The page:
Warm Welcome For John Major Sets Tone

By , Staff writer of The Christian Science Monitor

WHEN John Major's spokesman said the new British Prime minister and German Chancellor Helmut Kohl got onto ``a first-name basis very early on'' in their first t^ete-`a-t^ete, veteran journalists broke into laughter. Frosty relations between Mr. Kohl and former British Prime Minister Margaret Thatcher were never any secret. But the rapport between Kohl and Mr. Major, confirmed by German government officials, was the rule for the new prime minister's debut this weekend among his European Community colleagues.

French presidential spokesman Hubert V'edrine reported no such familiar first-name banter between Major and the much more formal Fran,cois Mitterrand. But he noted that ``good working relations do not depend on that.'' Saying a ``grand friendliness'' developed quickly between the two leaders in their bilateral meeting, Mr. V'edrine added there were at least two reasons why the French and British leaders should feel a special closeness: They are the only two European members of the United Nations Security Council and both are the only EC countries with troops in the Gulf.

During his two days in Rome, Major showed that it was Britain's tone but not its position on issues of substance, that had changed with his succession to Mrs. Thatcher. Britain, he said, remains opposed to a single European currency and to granting any legislative powers to the European Parliament. But in reviewing the wide-ranging list of suggestions on political reform the leaders have invited the Community to consider, Major said it was an acceptable ``menu.'' That typically conciliatory statement suggested none of Thatcher's categorical refusals.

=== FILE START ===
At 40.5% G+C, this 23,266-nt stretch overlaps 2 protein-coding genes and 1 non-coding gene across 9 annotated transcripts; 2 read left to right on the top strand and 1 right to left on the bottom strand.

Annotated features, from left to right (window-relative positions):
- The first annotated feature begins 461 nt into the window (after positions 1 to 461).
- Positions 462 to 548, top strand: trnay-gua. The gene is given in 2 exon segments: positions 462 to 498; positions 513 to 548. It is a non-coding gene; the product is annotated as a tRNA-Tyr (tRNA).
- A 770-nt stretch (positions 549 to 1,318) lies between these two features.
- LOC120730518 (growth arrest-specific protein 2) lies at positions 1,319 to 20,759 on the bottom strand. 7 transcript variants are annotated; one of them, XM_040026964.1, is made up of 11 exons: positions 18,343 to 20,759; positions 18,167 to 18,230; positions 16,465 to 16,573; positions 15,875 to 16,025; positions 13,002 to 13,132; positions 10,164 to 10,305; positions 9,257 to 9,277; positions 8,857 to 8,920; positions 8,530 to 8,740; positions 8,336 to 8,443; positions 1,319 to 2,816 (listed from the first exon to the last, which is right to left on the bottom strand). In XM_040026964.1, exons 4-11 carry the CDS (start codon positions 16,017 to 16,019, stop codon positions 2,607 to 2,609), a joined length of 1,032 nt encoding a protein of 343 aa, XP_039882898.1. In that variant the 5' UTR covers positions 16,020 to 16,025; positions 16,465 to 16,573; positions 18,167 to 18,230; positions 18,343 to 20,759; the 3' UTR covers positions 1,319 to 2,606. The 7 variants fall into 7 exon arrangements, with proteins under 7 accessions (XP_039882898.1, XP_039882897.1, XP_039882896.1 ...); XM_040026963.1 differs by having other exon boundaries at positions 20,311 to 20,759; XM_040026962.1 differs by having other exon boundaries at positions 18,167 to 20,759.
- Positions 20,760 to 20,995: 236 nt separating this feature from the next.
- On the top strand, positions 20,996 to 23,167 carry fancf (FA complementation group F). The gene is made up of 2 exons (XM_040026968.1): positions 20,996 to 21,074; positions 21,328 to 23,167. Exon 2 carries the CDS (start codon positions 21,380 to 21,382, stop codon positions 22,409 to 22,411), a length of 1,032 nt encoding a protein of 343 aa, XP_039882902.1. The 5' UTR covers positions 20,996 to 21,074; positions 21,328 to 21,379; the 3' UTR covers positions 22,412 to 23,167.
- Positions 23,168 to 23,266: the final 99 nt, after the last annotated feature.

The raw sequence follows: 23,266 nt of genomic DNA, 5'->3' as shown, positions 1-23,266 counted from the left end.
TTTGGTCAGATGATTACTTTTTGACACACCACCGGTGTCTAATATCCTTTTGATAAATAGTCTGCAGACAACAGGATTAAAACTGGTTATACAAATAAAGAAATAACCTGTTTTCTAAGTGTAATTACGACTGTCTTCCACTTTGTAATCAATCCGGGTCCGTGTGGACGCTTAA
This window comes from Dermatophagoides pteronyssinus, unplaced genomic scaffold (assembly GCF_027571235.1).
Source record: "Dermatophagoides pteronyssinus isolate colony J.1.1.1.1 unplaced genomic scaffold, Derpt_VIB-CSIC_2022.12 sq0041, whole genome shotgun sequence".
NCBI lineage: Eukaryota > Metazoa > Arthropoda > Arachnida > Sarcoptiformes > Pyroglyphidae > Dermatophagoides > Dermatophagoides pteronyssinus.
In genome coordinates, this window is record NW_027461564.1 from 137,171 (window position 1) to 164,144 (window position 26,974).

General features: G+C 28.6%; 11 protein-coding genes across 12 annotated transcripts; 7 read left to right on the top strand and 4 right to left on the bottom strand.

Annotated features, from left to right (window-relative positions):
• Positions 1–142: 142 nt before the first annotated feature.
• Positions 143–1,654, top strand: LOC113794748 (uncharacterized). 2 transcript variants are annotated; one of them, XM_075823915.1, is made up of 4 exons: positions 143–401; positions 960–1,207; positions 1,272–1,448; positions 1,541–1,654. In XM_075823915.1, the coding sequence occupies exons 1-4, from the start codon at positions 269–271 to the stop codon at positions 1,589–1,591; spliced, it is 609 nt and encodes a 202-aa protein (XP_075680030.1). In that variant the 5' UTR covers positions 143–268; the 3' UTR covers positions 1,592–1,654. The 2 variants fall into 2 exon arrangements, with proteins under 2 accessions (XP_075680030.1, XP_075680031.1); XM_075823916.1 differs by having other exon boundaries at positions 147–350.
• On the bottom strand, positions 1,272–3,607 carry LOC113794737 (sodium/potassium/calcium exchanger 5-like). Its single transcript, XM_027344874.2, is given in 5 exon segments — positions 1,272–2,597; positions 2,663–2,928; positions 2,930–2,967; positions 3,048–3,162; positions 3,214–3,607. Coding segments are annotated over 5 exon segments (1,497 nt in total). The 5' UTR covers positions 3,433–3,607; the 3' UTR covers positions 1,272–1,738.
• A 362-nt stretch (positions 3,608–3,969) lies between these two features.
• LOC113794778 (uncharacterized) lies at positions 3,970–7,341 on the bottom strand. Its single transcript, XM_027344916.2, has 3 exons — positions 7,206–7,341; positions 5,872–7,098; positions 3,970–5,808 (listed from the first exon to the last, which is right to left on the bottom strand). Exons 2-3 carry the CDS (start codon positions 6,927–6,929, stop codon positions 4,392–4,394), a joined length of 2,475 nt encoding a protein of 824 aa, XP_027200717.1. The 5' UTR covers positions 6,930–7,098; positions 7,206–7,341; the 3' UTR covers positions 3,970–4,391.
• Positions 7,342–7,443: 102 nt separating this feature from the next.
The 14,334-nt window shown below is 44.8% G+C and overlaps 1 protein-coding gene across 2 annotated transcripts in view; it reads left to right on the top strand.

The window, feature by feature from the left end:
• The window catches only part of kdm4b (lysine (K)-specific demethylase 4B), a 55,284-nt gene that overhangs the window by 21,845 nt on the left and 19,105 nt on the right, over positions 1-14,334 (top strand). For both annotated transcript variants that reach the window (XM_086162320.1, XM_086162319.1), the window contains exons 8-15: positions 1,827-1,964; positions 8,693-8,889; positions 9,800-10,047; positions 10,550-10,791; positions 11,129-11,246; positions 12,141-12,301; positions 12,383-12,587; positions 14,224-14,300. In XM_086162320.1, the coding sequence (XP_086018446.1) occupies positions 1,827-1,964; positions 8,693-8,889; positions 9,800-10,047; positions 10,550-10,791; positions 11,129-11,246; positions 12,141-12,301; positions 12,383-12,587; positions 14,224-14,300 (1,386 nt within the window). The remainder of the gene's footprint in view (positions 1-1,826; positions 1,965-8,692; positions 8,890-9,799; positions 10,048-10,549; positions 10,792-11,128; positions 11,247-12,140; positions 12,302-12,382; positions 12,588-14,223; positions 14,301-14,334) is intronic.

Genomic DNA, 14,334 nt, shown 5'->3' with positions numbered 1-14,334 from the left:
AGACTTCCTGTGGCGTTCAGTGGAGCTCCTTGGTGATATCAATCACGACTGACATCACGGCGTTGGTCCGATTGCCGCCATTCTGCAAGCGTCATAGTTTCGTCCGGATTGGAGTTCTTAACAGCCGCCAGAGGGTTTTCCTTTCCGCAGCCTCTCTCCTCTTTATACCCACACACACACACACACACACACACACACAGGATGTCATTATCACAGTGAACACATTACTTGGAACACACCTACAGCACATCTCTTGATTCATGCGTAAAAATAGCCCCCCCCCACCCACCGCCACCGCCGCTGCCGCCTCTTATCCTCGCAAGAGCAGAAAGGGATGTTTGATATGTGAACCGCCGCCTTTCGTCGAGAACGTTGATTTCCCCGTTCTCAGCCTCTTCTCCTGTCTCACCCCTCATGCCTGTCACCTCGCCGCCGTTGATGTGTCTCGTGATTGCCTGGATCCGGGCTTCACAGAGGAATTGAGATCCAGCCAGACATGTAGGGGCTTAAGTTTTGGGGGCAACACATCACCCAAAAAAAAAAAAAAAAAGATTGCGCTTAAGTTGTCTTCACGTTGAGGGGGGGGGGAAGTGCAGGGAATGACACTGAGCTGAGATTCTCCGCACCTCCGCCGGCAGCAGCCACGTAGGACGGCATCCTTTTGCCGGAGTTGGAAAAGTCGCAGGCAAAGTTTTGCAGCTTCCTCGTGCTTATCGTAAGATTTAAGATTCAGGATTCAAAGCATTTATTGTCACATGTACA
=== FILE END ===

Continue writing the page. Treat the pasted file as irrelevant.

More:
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The warm welcome with which his colleagues greeted Major reflects both a genuine desire for less contentious relations and a recognition that Britain must be on board if the Community is to move forward. Elisabeth Guigou, France's European affairs minister, even suggested a deliberate courting of Major was taking place, noting that ``we have to finish the [constitutional reform] conferences with 12 countries signed on, so it's in our interest to listen to their proposals.''

Only EC Commission President Jacques Delors publicly sounded a negative note. Of Major he said, ``I am distrustful and I have good reason to be so.'' He referred to his feeling of betrayal over how Major, while Britain's finance minister, handled Delors's original openness to an alternative plan for EC monetary union proposed by Major.

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